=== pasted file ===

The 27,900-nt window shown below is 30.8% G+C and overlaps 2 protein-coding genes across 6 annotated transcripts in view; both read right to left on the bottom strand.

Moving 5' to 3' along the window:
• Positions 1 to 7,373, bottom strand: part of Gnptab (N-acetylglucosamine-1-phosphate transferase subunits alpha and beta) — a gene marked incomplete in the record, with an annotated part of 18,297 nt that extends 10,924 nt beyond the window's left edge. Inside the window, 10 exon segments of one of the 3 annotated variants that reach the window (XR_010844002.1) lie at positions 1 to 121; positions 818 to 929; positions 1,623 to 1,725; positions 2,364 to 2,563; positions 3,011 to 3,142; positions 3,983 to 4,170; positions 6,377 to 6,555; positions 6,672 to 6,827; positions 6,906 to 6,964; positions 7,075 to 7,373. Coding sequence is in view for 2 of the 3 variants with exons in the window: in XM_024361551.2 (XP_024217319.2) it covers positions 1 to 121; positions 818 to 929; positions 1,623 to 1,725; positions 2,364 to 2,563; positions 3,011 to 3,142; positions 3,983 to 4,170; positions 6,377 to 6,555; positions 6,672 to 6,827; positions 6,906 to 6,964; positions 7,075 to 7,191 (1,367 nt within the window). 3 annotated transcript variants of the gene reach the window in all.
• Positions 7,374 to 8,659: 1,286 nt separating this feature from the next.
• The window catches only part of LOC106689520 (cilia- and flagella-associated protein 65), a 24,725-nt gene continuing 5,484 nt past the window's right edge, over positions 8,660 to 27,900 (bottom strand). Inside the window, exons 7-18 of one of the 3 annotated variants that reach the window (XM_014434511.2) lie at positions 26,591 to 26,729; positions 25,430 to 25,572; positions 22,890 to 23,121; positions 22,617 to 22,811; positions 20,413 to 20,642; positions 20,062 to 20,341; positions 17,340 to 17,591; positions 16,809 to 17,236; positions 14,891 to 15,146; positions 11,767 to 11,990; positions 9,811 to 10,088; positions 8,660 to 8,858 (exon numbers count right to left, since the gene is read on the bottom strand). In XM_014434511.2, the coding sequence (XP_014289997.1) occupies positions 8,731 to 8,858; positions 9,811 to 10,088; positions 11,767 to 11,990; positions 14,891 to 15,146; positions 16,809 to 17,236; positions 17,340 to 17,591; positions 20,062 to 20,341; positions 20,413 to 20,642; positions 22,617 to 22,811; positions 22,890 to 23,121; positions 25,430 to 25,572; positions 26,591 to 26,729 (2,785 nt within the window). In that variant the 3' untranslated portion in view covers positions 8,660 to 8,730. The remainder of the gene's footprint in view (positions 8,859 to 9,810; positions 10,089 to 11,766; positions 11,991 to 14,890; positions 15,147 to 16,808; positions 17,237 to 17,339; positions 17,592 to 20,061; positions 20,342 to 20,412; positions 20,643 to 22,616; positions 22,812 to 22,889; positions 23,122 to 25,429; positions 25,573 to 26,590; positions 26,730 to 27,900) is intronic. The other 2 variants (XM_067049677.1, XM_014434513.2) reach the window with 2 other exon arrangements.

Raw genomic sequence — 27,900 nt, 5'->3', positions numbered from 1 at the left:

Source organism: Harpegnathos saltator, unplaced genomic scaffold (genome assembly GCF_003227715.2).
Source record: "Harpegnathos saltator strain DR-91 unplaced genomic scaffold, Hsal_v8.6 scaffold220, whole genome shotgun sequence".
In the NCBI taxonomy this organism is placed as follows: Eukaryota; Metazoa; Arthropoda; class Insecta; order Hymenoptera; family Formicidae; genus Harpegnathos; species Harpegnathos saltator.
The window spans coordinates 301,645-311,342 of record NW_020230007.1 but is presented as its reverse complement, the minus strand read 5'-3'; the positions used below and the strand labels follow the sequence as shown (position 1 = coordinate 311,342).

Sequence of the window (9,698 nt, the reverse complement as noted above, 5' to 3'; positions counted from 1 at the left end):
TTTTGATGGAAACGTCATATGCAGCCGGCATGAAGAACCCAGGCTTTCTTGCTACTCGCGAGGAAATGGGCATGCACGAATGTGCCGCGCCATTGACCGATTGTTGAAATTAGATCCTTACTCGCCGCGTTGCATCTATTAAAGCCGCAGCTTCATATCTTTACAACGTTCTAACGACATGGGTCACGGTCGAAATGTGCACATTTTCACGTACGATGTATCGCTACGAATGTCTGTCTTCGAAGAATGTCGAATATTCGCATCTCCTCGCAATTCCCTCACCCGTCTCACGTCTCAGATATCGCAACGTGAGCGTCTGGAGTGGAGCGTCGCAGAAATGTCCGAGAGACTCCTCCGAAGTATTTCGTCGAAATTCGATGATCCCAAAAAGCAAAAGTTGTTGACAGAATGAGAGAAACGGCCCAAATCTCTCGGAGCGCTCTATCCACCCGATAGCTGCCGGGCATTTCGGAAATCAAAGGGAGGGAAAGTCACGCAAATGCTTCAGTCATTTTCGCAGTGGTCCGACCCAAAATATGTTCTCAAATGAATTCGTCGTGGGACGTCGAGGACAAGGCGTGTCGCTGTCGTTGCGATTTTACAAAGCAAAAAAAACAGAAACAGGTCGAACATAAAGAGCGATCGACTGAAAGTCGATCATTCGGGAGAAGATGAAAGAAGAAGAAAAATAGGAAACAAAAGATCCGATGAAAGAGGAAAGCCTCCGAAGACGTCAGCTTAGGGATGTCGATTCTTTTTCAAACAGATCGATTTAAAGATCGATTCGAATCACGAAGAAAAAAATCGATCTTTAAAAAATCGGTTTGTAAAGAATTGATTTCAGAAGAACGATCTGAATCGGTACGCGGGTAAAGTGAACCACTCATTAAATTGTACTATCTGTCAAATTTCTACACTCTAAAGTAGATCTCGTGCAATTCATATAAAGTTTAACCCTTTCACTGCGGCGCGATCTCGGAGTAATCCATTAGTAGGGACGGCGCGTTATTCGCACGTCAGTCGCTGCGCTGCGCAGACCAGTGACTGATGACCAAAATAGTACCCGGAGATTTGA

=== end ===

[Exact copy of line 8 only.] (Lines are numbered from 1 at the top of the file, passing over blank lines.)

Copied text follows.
Source record: "Harpegnathos saltator strain DR-91 unplaced genomic scaffold, Hsal_v8.6 scaffold220, whole genome shotgun sequence".